Originally published: 17.06.15
Zoo Weekly has a long history of exploiting and objectifying women for the enjoyment of male readers. During this time, supermarket chains Coles and Woolworths have quietly profited from the sale of this unrestricted magazine in stores around the country. There are a lot of reasons why Coles and Woolworths should rethink the sale of Zoo Weekly, but we’ve narrowed it down to just 20, in no particular order.
1) Zoo invited readers to send in photos of their girlfriends’ breasts to ‘win a boob job‘
2) Zoo posted this image on their Facebook page and asked young fans which half they preferred- and why.
3) People can’t distinguish between the statements taken from lads mags like Zoo Weekly and statements from convicted rapists, according to a 2011 study.
4) Zoo gives young male readers tips on how to coerce women into sex, through isolation and using alcohol to compromise consent.
5) Zoo held a competition to find the ‘Hottest Asylum Seeker’, calling for refugee women who had fled from violence to strip off and send in their sexy pics.
6) Zoo sexed up Anzac day in their special commemorative edition featuring a model in a bikini describing her affection for “guys in uniform”.
9) Zoo brags about approaching young women in the street and convinces them to strip, uploading footage to their Youtube channel.
11) Zoo invites girls to send in pornographic videos and photos of themselves to be distributed on social media, despite research finding 88% of teen sexualised images posted to social media sites ends up on parasite porn sites.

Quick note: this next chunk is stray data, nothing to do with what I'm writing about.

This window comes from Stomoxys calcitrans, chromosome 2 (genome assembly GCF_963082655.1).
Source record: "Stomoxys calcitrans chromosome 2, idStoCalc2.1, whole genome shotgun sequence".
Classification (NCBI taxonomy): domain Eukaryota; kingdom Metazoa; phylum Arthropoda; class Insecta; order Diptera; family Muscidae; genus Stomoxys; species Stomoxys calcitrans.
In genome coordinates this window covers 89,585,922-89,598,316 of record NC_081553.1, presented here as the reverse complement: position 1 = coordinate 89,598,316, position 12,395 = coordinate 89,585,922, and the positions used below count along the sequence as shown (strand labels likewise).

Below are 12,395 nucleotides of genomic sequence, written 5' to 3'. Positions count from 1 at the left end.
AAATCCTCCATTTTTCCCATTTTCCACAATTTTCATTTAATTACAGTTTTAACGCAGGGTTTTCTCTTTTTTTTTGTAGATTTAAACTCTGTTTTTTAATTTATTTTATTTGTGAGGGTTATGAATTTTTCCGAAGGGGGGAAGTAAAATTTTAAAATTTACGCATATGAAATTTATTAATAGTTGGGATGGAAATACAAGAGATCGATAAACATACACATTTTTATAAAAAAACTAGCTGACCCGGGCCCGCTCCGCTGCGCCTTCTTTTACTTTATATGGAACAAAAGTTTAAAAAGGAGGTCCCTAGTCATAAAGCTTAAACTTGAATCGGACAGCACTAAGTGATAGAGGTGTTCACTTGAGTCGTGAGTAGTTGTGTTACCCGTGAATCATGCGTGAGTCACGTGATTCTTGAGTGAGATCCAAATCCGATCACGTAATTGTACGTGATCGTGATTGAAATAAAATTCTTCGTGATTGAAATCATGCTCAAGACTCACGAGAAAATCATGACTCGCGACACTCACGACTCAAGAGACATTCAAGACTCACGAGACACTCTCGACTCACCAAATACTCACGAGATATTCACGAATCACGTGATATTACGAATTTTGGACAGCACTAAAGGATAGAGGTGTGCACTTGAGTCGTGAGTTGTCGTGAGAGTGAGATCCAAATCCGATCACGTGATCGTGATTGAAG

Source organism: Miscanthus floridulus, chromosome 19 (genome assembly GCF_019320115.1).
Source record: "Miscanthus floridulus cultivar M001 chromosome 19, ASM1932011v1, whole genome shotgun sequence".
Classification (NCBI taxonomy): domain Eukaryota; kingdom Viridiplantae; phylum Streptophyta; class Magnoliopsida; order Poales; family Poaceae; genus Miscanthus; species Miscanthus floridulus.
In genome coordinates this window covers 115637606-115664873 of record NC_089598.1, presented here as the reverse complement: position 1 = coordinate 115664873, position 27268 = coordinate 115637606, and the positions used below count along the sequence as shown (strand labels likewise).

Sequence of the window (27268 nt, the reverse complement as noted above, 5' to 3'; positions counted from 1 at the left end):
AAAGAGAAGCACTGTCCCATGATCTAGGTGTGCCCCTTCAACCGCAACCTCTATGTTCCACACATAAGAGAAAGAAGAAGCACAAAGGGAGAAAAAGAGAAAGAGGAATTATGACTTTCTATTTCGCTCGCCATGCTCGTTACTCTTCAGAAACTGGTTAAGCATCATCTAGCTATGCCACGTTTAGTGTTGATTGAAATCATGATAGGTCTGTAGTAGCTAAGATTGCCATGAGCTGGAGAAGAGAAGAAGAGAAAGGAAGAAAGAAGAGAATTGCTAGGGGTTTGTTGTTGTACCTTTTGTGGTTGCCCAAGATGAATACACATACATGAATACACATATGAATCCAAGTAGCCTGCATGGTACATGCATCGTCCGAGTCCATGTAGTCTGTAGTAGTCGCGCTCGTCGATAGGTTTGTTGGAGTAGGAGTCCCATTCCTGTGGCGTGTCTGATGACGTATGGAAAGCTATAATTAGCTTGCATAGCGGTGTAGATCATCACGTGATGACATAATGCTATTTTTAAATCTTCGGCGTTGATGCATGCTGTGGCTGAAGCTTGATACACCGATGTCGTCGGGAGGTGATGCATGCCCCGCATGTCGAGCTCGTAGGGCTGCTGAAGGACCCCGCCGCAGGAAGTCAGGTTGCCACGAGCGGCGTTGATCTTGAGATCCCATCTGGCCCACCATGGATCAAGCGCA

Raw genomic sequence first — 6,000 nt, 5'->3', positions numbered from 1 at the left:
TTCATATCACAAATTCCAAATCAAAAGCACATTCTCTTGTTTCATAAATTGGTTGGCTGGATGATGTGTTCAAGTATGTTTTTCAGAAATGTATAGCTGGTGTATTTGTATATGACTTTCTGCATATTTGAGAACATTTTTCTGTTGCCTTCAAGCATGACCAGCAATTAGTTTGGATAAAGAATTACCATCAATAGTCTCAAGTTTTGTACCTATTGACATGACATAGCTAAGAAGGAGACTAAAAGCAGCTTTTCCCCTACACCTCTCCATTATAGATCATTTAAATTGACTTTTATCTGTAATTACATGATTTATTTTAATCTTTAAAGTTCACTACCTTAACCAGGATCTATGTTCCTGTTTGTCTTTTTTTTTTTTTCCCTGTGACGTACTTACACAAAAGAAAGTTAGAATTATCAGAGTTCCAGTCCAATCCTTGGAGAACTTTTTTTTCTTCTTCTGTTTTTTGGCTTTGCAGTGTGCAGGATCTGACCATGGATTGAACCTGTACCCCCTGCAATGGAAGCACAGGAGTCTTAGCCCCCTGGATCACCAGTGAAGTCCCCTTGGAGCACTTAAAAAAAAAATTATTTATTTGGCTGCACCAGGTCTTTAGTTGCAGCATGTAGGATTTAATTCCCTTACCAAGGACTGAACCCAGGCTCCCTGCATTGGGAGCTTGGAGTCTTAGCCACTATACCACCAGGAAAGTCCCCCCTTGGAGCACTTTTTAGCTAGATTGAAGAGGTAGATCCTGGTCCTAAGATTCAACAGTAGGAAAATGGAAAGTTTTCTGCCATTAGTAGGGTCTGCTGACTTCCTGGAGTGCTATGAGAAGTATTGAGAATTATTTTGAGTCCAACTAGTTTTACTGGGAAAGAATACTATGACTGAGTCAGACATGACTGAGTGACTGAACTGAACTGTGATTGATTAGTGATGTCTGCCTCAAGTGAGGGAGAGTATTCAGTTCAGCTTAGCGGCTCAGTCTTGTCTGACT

12) Zoo encouraged young readers to do “cool things…like hit women”, joking about “backhanding the missus”.
13) Zoo exploited the homeless for a laugh.
14) Zoo photoshopped the head of Greens Senator Sarah Hanson-Young onto the body of one of their models when she declined to pose for them.
16) Zoo demeaned Australia’s first saint, Mary MacKillop, commemorated with a model in a habit and headline “Saint Mary Mac and Her Holy Rack” and presented on her knees ‘begging for it’.
17) Zoo magazine includes ads for hardcore pornography, adult sex toys and sexual services despite bragging about their significant readership of underage boys.
18) Zoo mag advises men and boys on how to relate to women sexually by ‘taking charge like a real man’.
19) Zoo shares images on Facebook that are also featured on ‘Jailbait’ porn sites, advertising ‘young, hot’ underage girls. Sometimes Facebook fans speculate on the age of the girls pictured but ogle them anyway.
20) By sexualizing and objectifying women, Zoo contributes to mental health problems in young women and girls such as eating disorders, low self esteem, poor body image, anxiety and depression.
All this and more, available now at your local Coles or Woolworths supermarkets.
Coles and Woolworths, it’s time to decide what you value most highly- women, or profiting from all of the above.
As published at Collective Shout
Melinda Tankard Reist: I write on sexualisation, objectification, pornification, violence against women, pornography and trafficking and women’s health issues. I am author/ed of four books, most recently Getting Real: Challenging the sexualisation of girls and Big Porn Inc: Exposing the harms of the global pornography industry (both Spinifex Press titles). I am co- founder of Collective Shout: for a world free of sexploitation. Facebook Twitter: @meltankardreist